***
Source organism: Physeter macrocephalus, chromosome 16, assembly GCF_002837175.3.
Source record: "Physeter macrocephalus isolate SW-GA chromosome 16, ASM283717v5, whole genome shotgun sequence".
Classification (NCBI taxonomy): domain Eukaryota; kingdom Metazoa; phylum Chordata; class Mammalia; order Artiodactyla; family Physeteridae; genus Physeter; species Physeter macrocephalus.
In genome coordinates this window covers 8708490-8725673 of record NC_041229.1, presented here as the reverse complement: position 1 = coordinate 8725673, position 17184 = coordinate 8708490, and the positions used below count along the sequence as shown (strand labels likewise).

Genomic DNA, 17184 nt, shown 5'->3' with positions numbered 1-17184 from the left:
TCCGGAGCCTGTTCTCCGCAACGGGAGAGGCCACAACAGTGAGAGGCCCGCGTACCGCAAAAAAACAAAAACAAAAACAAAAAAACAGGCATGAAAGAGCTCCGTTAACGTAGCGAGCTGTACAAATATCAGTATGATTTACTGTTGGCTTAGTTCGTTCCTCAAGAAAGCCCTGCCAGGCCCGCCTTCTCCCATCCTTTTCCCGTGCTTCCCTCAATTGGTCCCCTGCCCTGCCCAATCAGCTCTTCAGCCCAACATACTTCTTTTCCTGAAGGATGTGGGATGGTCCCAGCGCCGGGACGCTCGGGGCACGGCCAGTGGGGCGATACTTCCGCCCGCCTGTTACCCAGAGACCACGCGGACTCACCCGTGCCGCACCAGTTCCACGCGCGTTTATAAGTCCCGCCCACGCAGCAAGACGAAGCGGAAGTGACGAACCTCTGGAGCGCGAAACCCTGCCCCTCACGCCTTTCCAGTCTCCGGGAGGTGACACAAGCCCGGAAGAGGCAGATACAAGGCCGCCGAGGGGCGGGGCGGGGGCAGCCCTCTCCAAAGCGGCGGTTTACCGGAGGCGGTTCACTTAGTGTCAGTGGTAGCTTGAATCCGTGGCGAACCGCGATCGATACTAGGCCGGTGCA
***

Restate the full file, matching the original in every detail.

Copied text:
Source organism: Physeter macrocephalus, chromosome 16, assembly GCF_002837175.3.
Source record: "Physeter macrocephalus isolate SW-GA chromosome 16, ASM283717v5, whole genome shotgun sequence".
Classification (NCBI taxonomy): domain Eukaryota; kingdom Metazoa; phylum Chordata; class Mammalia; order Artiodactyla; family Physeteridae; genus Physeter; species Physeter macrocephalus.
In genome coordinates this window covers 8708490-8725673 of record NC_041229.1, presented here as the reverse complement: position 1 = coordinate 8725673, position 17184 = coordinate 8708490, and the positions used below count along the sequence as shown (strand labels likewise).

Genomic DNA, 17184 nt, shown 5'->3' with positions numbered 1-17184 from the left:
TCCGGAGCCTGTTCTCCGCAACGGGAGAGGCCACAACAGTGAGAGGCCCGCGTACCGCAAAAAAACAAAAACAAAAACAAAAAAACAGGCATGAAAGAGCTCCGTTAACGTAGCGAGCTGTACAAATATCAGTATGATTTACTGTTGGCTTAGTTCGTTCCTCAAGAAAGCCCTGCCAGGCCCGCCTTCTCCCATCCTTTTCCCGTGCTTCCCTCAATTGGTCCCCTGCCCTGCCCAATCAGCTCTTCAGCCCAACATACTTCTTTTCCTGAAGGATGTGGGATGGTCCCAGCGCCGGGACGCTCGGGGCACGGCCAGTGGGGCGATACTTCCGCCCGCCTGTTACCCAGAGACCACGCGGACTCACCCGTGCCGCACCAGTTCCACGCGCGTTTATAAGTCCCGCCCACGCAGCAAGACGAAGCGGAAGTGACGAACCTCTGGAGCGCGAAACCCTGCCCCTCACGCCTTTCCAGTCTCCGGGAGGTGACACAAGCCCGGAAGAGGCAGATACAAGGCCGCCGAGGGGCGGGGCGGGGGCAGCCCTCTCCAAAGCGGCGGTTTACCGGAGGCGGTTCACTTAGTGTCAGTGGTAGCTTGAATCCGTGGCGAACCGCGATCGATACTAGGCCGGTGCA